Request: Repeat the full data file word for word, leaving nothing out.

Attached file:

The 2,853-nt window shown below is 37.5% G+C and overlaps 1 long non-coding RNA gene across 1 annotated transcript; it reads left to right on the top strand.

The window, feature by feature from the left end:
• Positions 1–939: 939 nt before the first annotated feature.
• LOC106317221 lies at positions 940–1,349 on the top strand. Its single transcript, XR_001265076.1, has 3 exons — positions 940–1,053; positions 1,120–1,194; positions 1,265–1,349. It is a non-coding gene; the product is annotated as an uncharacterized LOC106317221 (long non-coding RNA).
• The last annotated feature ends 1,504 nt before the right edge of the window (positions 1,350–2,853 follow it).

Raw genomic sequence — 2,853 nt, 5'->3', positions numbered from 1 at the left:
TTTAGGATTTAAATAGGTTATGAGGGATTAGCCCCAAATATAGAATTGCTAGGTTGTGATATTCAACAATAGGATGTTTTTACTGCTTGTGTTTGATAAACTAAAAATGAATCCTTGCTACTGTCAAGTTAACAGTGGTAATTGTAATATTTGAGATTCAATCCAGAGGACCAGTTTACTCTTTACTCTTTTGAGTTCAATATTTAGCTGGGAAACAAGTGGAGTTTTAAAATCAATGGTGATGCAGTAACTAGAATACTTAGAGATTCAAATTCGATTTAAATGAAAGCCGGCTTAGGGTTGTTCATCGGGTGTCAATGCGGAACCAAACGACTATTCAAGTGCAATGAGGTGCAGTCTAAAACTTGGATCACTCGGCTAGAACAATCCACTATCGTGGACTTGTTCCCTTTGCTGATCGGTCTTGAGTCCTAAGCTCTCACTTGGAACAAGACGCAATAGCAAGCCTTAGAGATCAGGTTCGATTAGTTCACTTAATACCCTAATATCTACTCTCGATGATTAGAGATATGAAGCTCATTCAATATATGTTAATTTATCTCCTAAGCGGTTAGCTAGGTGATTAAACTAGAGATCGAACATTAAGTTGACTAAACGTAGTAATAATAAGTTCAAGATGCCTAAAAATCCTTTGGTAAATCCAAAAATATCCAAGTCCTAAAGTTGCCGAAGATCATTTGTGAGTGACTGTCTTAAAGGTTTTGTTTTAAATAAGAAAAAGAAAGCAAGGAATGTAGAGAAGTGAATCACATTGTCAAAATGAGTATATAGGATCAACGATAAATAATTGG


The 2,853-nt window shown below is 37.5% G+C and overlaps 1 long non-coding RNA gene across 1 annotated transcript; it reads left to right on the top strand.

The window, feature by feature from the left end:
• Positions 1–939: 939 nt before the first annotated feature.
• LOC106317221 lies at positions 940–1,349 on the top strand. Its single transcript, XR_001265076.1, has 3 exons — positions 940–1,053; positions 1,120–1,194; positions 1,265–1,349. It is a non-coding gene; the product is annotated as an uncharacterized LOC106317221 (long non-coding RNA).
• The last annotated feature ends 1,504 nt before the right edge of the window (positions 1,350–2,853 follow it).

Raw genomic sequence — 2,853 nt, 5'->3', positions numbered from 1 at the left:
TTTAGGATTTAAATAGGTTATGAGGGATTAGCCCCAAATATAGAATTGCTAGGTTGTGATATTCAACAATAGGATGTTTTTACTGCTTGTGTTTGATAAACTAAAAATGAATCCTTGCTACTGTCAAGTTAACAGTGGTAATTGTAATATTTGAGATTCAATCCAGAGGACCAGTTTACTCTTTACTCTTTTGAGTTCAATATTTAGCTGGGAAACAAGTGGAGTTTTAAAATCAATGGTGATGCAGTAACTAGAATACTTAGAGATTCAAATTCGATTTAAATGAAAGCCGGCTTAGGGTTGTTCATCGGGTGTCAATGCGGAACCAAACGACTATTCAAGTGCAATGAGGTGCAGTCTAAAACTTGGATCACTCGGCTAGAACAATCCACTATCGTGGACTTGTTCCCTTTGCTGATCGGTCTTGAGTCCTAAGCTCTCACTTGGAACAAGACGCAATAGCAAGCCTTAGAGATCAGGTTCGATTAGTTCACTTAATACCCTAATATCTACTCTCGATGATTAGAGATATGAAGCTCATTCAATATATGTTAATTTATCTCCTAAGCGGTTAGCTAGGTGATTAAACTAGAGATCGAACATTAAGTTGACTAAACGTAGTAATAATAAGTTCAAGATGCCTAAAAATCCTTTGGTAAATCCAAAAATATCCAAGTCCTAAAGTTGCCGAAGATCATTTGTGAGTGACTGTCTTAAAGGTTTTGTTTTAAATAAGAAAAAGAAAGCAAGGAATGTAGAGAAGTGAATCACATTGTCAAAATGAGTATATAGGATCAACGATAAATAATTGG